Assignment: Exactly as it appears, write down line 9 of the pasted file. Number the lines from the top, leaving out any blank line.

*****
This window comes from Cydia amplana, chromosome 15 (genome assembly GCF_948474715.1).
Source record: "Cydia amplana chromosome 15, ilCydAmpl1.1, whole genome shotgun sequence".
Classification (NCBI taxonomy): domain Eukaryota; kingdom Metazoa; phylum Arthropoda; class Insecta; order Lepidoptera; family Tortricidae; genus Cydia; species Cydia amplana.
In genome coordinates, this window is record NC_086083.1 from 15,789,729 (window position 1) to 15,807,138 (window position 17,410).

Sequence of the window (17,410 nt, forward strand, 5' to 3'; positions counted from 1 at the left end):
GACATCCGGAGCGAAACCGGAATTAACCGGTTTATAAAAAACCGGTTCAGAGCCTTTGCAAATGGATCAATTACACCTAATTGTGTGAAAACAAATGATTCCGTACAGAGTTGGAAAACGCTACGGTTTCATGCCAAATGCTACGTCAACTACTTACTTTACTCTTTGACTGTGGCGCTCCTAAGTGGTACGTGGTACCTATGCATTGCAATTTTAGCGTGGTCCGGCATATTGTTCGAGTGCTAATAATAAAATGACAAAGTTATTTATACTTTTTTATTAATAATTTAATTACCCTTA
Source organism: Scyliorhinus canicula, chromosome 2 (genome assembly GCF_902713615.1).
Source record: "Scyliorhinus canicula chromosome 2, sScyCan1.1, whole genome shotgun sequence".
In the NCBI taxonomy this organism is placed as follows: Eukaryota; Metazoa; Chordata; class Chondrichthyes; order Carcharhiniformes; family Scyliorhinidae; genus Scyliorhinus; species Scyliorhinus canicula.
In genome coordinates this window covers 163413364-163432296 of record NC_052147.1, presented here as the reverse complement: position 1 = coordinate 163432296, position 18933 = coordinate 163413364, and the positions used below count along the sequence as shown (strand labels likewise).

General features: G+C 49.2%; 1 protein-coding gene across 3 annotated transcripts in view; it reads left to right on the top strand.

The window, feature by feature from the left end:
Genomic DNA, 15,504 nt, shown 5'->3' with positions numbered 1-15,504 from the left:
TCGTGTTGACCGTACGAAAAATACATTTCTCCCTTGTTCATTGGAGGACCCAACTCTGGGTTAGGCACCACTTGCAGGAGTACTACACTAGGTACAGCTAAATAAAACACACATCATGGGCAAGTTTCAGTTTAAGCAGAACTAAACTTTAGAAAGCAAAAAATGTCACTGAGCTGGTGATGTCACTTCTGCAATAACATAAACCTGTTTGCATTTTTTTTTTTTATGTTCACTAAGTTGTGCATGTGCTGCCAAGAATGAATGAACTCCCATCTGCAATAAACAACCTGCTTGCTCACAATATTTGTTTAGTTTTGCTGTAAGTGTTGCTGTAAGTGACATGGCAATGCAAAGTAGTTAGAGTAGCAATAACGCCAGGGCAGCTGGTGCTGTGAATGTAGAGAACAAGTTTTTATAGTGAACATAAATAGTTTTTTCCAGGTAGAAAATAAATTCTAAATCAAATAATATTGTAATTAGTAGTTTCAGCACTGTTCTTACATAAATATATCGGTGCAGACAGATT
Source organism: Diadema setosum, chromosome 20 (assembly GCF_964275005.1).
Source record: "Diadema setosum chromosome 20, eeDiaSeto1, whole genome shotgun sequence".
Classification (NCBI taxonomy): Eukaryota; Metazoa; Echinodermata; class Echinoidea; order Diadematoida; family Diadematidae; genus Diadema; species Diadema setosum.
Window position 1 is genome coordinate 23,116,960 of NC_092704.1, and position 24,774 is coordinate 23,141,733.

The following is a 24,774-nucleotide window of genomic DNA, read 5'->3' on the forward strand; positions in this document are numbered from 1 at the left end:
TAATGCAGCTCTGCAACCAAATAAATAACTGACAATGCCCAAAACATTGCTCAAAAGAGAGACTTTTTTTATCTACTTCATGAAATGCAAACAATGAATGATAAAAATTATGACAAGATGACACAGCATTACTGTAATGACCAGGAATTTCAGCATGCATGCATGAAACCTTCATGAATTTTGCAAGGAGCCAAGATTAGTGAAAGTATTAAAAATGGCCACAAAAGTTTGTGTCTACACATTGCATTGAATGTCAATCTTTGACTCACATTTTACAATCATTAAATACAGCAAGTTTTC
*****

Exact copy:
In the NCBI taxonomy this organism is placed as follows: Eukaryota; Metazoa; Chordata; class Chondrichthyes; order Carcharhiniformes; family Scyliorhinidae; genus Scyliorhinus; species Scyliorhinus canicula.